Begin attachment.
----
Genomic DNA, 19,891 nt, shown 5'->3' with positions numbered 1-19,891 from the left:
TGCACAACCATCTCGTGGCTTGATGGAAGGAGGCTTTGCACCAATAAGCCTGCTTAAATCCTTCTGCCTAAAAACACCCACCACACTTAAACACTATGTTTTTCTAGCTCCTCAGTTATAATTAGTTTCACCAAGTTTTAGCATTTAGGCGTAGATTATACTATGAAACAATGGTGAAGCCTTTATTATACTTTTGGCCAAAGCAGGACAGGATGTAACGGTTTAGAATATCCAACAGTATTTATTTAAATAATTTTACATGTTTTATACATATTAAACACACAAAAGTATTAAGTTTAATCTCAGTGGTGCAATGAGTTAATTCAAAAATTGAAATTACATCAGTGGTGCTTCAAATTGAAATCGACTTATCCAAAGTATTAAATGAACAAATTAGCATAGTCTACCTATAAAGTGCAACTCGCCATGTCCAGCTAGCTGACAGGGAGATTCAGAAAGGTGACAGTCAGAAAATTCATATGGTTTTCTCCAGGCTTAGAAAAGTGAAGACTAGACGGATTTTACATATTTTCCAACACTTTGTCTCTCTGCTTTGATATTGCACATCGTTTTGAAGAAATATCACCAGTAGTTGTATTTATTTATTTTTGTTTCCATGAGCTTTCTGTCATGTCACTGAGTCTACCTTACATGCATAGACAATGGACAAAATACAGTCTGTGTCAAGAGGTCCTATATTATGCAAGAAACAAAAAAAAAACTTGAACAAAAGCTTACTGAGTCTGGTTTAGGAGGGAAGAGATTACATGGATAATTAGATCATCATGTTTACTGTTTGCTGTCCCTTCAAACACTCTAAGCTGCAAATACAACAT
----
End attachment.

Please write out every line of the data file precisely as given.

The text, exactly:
Genomic DNA, 19,891 nt, shown 5'->3' with positions numbered 1-19,891 from the left:
TGCACAACCATCTCGTGGCTTGATGGAAGGAGGCTTTGCACCAATAAGCCTGCTTAAATCCTTCTGCCTAAAAACACCCACCACACTTAAACACTATGTTTTTCTAGCTCCTCAGTTATAATTAGTTTCACCAAGTTTTAGCATTTAGGCGTAGATTATACTATGAAACAATGGTGAAGCCTTTATTATACTTTTGGCCAAAGCAGGACAGGATGTAACGGTTTAGAATATCCAACAGTATTTATTTAAATAATTTTACATGTTTTATACATATTAAACACACAAAAGTATTAAGTTTAATCTCAGTGGTGCAATGAGTTAATTCAAAAATTGAAATTACATCAGTGGTGCTTCAAATTGAAATCGACTTATCCAAAGTATTAAATGAACAAATTAGCATAGTCTACCTATAAAGTGCAACTCGCCATGTCCAGCTAGCTGACAGGGAGATTCAGAAAGGTGACAGTCAGAAAATTCATATGGTTTTCTCCAGGCTTAGAAAAGTGAAGACTAGACGGATTTTACATATTTTCCAACACTTTGTCTCTCTGCTTTGATATTGCACATCGTTTTGAAGAAATATCACCAGTAGTTGTATTTATTTATTTTTGTTTCCATGAGCTTTCTGTCATGTCACTGAGTCTACCTTACATGCATAGACAATGGACAAAATACAGTCTGTGTCAAGAGGTCCTATATTATGCAAGAAACAAAAAAAAAACTTGAACAAAAGCTTACTGAGTCTGGTTTAGGAGGGAAGAGATTACATGGATAATTAGATCATCATGTTTACTGTTTGCTGTCCCTTCAAACACTCTAAGCTGCAAATACAACAT